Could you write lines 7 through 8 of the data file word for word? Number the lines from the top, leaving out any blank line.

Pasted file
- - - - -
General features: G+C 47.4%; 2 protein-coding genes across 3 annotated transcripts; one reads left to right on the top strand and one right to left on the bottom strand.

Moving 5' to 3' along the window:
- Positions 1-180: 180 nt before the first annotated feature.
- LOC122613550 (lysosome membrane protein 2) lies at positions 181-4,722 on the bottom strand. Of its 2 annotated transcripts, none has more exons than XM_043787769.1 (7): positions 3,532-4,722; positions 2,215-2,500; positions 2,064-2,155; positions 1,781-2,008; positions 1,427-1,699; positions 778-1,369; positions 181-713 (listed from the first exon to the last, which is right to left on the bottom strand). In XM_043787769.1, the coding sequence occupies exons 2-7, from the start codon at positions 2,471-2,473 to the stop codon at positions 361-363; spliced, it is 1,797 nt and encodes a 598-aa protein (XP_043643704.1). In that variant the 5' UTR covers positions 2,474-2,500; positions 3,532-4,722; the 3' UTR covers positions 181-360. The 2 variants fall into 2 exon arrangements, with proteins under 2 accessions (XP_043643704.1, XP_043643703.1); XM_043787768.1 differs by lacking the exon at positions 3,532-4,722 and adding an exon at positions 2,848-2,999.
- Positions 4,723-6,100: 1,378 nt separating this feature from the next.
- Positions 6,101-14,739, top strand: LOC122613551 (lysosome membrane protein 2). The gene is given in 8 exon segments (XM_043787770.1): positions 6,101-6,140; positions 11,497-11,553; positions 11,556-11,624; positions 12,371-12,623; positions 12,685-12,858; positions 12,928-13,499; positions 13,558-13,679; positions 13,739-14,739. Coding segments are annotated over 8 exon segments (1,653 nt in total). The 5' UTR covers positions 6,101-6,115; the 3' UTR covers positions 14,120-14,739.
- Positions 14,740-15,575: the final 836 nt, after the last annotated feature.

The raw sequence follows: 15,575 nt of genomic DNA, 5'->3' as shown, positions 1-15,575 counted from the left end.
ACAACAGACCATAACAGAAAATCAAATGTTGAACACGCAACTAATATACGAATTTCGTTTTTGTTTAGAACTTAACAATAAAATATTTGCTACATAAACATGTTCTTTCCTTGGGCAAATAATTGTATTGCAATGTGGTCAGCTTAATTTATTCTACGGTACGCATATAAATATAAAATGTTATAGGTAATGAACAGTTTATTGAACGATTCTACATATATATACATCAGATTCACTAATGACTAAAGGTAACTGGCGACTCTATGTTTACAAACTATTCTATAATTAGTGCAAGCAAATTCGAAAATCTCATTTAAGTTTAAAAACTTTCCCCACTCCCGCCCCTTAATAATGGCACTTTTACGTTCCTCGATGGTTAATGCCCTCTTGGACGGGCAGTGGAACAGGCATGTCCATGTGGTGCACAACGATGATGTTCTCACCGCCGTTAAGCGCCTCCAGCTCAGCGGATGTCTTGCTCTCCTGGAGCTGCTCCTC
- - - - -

- Positions 14,740-15,575: the final 836 nt, after the last annotated feature.

The raw sequence follows: 15,575 nt of genomic DNA, 5'->3' as shown, positions 1-15,575 counted from the left end.